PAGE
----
Fig. 1. Comparison of the different survey results (N = 104).
1. The MUST and the SNAQ questionnaires gave similar results. They filtered nearly the same numbers of cases with risk of malnutrition as well as those with no threat, and therefore they were put into one category.
2. The NSI and the SCREEN II questionnaires rated far more persons in the group of malnutrition risk than the previous questionnaires, but the results were nearly equal; therefore they were also put into one category.
3. Results with MNA were intermediate so it was not classified in category 1 or 2 (fig. 1).
Further evaluation of the questionnaires with similar results
Using MUST and SNAQ 69.2% of the participants were put into the same category. This may be explained by the similarity of the questionnaires itself: they include relatively few questions, so their completion requires only a few minutes. There is a difference that SNAQ consists of questions about appetite and culinary habits as well, while MUST requires also body mass and height measurements. Statistically, the difference between the outcomes of the two surveys is significant but the significance is rather weak (p = 0.040; C = 0.202) (tab. 1).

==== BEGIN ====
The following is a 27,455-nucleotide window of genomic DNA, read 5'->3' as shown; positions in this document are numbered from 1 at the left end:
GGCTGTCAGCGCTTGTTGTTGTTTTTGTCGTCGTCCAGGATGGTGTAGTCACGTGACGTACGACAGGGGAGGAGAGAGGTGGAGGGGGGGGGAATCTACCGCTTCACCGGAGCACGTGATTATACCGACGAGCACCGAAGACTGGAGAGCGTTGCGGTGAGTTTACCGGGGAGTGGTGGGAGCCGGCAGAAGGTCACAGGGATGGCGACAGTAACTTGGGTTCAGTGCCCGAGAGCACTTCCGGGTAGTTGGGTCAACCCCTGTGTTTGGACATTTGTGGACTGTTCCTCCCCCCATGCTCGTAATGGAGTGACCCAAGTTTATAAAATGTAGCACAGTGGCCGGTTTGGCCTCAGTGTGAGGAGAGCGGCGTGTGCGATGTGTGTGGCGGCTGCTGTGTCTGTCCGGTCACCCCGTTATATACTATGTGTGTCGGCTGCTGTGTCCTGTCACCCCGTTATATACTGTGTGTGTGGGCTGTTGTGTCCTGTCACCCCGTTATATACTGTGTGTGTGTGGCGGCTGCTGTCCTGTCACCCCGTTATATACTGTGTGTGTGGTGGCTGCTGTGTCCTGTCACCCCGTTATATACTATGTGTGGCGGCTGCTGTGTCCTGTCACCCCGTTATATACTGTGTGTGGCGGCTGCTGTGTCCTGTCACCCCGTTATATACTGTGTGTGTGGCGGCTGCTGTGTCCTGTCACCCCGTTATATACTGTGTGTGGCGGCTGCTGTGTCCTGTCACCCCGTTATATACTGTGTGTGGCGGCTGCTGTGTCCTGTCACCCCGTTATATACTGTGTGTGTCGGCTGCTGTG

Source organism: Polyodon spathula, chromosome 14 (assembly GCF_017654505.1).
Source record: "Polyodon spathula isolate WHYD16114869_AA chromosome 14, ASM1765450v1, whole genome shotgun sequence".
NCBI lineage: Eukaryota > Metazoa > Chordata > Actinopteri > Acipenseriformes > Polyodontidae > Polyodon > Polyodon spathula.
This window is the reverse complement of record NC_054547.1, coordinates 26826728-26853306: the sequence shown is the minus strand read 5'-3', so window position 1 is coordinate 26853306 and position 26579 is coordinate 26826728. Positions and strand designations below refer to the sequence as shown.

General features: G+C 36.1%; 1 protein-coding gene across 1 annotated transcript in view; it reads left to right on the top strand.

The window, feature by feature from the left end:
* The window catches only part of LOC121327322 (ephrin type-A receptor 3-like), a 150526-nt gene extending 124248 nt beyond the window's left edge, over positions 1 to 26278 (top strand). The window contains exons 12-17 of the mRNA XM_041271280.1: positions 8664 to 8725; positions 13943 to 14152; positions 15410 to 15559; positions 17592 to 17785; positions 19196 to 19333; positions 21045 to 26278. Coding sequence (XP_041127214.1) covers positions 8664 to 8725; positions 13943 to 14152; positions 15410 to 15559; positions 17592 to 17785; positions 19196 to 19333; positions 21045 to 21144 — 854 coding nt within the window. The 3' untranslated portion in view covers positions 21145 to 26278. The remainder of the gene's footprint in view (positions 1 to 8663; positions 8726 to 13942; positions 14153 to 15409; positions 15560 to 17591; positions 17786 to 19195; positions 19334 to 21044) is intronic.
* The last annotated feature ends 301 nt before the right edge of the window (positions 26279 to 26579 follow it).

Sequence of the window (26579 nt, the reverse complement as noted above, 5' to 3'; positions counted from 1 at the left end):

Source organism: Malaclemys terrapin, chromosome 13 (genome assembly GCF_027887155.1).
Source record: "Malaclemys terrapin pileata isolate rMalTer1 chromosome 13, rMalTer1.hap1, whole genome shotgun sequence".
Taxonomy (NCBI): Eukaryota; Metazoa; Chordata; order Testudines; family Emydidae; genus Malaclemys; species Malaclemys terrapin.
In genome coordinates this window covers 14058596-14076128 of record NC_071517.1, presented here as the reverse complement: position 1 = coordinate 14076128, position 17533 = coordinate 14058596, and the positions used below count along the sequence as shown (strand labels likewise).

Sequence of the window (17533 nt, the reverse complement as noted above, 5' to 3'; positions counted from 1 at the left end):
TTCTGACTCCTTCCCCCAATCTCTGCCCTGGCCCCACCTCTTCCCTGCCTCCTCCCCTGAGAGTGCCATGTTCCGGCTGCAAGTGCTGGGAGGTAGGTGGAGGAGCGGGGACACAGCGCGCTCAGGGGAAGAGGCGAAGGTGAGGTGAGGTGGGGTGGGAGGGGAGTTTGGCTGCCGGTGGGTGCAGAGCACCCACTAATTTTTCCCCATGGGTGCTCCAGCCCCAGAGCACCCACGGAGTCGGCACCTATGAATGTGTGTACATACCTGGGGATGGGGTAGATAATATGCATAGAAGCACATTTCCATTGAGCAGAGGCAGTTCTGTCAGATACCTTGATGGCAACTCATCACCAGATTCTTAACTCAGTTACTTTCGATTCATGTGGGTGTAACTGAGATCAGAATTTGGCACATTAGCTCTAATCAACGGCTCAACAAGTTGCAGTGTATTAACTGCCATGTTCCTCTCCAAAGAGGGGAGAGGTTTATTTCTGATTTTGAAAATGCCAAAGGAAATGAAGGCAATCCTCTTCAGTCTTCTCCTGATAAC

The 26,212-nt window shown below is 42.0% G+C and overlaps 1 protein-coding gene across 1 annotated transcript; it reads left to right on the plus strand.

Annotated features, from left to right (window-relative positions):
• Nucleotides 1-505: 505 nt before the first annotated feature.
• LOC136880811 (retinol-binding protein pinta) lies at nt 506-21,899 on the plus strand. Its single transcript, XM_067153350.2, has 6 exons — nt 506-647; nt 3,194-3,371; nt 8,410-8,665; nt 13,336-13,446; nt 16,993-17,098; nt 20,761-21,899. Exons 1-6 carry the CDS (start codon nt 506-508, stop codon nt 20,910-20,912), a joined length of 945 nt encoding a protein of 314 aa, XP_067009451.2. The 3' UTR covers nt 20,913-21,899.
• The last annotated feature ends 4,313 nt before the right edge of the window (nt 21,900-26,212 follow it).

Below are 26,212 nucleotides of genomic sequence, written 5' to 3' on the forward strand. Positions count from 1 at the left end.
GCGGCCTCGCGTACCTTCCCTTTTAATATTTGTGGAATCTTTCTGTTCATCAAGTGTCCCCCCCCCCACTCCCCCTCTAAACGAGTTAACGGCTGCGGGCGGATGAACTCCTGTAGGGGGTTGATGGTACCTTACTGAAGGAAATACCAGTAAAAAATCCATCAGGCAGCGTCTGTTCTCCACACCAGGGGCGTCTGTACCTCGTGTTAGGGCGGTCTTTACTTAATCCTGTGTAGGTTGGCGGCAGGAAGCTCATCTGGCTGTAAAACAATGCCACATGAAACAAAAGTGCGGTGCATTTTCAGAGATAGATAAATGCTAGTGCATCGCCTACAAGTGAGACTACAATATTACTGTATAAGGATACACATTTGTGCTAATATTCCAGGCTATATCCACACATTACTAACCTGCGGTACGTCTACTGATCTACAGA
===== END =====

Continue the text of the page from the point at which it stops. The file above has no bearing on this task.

Table 1. Comparison of the results of SNAQ and MUST (N = 104).
No risk
SNAQNo risk
Total (persons)7826104
* p = 0.040 versus the risk categories
By comparison of NSI and SCREEN II, it can be seen that as compared to the previous surveys, they classified fewer people, 57 (only 54.8%), in the same category. In the case of a further 24 persons only a slight difference can be observed, while 6 persons were placed into a completely opposite group based on the surveys (tab. 2). There is a significant difference between the outcomes of NSI and SCREEN II (p = 0.00; C = 0.350).
Filling out NSI requires 4-5 minutes, while with SCREEN II it takes about 5-10 minutes; however, they ended in similar results (tab. 2).
Table 2. Comparison of the results of NSI and SCREEN II (N = 104).
No Risk
High risk
Moderate nutritional risk
*p = 0.00 versus the lower risk categories
Comparison of surveys of the longest and shortest completion time
Comparing MUST, which has the fewest questions with the shortest completion time, and MNA, which has the most questions with the longest completion time, it was found that these questionnaires put 63 persons (60.5%) into the same group. The two methods were mostly the same in case of no risk of malnutrition. Although the two surveys classified 25 persons (24%) into a completely opposite category, their outcomes are still significant with each other with a moderately strong relation (p = 0.00; C = 0.331) (tab. 3).